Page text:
Forrester: Your Brand is too important to be left to Marketing
The late Dave Packard, co-founder of HP, once made the observation that “marketing is too important to be left to the marketing department”. Having just listened to a presentation by Forrester VP Nate Elliott, I’m inclined to add that your brand is - equally - far too important to be left to marketing…
Nate’s presentation can be found here. Both of these attitudes run contrary to traditional approaches to marketing and to your brand. But those traditional approaches - which were fraying at the edges even when Dave Packard made his remark 50-odd years ago - have been rendered completely obsolete.
It’s all about the experience
They are obsolete because in today’s world, what your prospects think of you has got very little to do with the messages your marketing department broadcasts, and everything to do with your prospects’ and customers’ experiences of your organisation, your offerings, the people that represent you, and the feedback they get from others.
Marketing, as Nate points out, used to be about “making promises and hoping”. But any failure to deliver on the brand promise has a far larger and wider impact today. Take one example: David Meerman Scott recently reported on being regularly spammed by BMW, a brand that many of us hold up as an icon of consistent brand values.
The genie is out of the Twitter bottle
But by failing to respect their customers, and by compounding the problem by not implementing requests to unsubscribe from unwanted messages, BMW have alienated themselves from a growing number of fans - and the word is spreading. Once the genie is out of the twitter bottle, it cannot easily be returned.
Not just about social media
This is not just about social media. Your brand is intimately associated with every experience and every interaction your prospects and customers have with your organisation. One careless, thoughtless act can ruin years of careful reputation building. One inept sales conversation can loose a deal. One bad product experience can compromise a lifetime’s potential customer revenue.
A wolf in SaaS clothing
I want to share an example that a number of clients have shared with me. SaaS (Software as a Service) isn’t just - or even largely - about a type of technology delivery. Increasingly, it’s about a complete approach to delivering a positive customer experience. Established software vendors that - in an attempt to jump on the bandwagon - are slapping SaaS lipstick on a conventional business model pig are completely missing the point.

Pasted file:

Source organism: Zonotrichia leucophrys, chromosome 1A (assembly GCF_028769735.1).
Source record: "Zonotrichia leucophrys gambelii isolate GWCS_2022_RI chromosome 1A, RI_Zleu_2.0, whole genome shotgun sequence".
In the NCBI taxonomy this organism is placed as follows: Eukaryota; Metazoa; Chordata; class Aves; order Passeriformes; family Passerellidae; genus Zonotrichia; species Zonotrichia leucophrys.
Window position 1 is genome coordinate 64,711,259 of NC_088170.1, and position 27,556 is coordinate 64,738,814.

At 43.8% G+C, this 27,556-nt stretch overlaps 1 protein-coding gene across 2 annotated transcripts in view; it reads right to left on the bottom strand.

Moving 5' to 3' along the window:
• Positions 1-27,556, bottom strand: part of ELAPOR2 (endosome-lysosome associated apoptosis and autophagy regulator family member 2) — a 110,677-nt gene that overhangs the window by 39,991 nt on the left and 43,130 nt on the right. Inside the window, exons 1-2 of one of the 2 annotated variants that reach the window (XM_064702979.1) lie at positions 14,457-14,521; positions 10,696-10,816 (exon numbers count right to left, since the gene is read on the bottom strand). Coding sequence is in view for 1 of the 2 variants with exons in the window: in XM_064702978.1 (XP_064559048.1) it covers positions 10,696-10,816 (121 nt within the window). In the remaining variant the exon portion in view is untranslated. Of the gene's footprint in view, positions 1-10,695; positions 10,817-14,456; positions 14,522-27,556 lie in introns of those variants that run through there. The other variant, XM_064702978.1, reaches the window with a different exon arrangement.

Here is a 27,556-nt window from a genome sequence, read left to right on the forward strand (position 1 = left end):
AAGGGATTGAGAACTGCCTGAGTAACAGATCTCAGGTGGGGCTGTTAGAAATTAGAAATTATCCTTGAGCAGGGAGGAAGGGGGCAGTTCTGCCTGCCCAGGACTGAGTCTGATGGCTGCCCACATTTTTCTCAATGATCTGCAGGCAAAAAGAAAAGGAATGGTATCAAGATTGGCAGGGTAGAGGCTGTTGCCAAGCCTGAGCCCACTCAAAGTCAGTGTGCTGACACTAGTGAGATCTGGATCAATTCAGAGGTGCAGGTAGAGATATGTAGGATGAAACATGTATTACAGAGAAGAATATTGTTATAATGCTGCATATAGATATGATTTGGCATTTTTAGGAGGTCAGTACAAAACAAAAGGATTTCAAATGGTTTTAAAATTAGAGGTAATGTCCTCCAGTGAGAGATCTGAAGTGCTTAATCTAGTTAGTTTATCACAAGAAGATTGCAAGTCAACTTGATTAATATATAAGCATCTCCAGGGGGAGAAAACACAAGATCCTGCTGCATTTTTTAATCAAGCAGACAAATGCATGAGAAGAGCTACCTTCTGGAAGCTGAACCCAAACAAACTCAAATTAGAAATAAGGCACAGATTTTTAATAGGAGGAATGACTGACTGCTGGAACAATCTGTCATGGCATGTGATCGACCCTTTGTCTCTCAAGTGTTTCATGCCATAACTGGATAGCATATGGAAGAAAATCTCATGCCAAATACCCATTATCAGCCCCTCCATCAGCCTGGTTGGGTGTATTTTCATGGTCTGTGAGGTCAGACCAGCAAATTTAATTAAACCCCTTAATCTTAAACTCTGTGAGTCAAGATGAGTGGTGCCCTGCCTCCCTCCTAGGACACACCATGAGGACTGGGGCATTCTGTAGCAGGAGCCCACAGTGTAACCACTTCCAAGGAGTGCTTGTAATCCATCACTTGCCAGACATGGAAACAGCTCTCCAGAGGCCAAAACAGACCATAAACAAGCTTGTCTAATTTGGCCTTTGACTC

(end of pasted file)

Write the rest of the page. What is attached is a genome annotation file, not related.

The real SaaS leaders - companies like Salesforce.com and Hubspot - understand this very well. But latecomers to the party - and I’m going to single Oracle out for particular attention here - seem to be getting it spectacularly wrong. Quite apart from crafting what are possibly the world’s most boring corporate presentations (a crime against humanity by itself), clients tell me that Oracle are failing when it comes to the total user experience associated with many of its new SaaS services spectacularly wrong.
All about the experience
Real Software as a Service, I suggest, isn’t just about whether your technology happens to tick a series of often-arbitrary product capabilities. It’s also about how easy it is to buy, install, use and enjoy. In short, it’s about delivering a superior user experience. It’s about removing any and all barriers to success.
It’s about being able to explore the capabilities of the offering through a variety of different means, including self-service. It’s about having an informed discussion about capabilities when you need to. It’s about being able to sign up for a trial with a few clicks. It’s about making it easy to start small and grow. It’s about eliminating the barriers to entry. And it’s about making it easy to experience early success.
Very little of this, you’ll note, is about technology, or about the product. It’s very much about the entire end-to-end user experience. And that’s the bit that a lot of traditional vendors seem to stumble over. They just haven’t thought about the user experience from the right perspective. And until they do, however much money they spend on marketing (or however much their sales people spend on their suits), they will continue to miss the point and miss the mark.
What values would your customers associate with your brand?
I’d encourage you to think about what values you want your customers to associate with your brand. How are those values reflected in the quality of your conversations and interactions with your prospects, and in the experiences of your customers? And, as 2012 approaches, what could you be doing to ensure that your brand is being reinforced in everything that you do?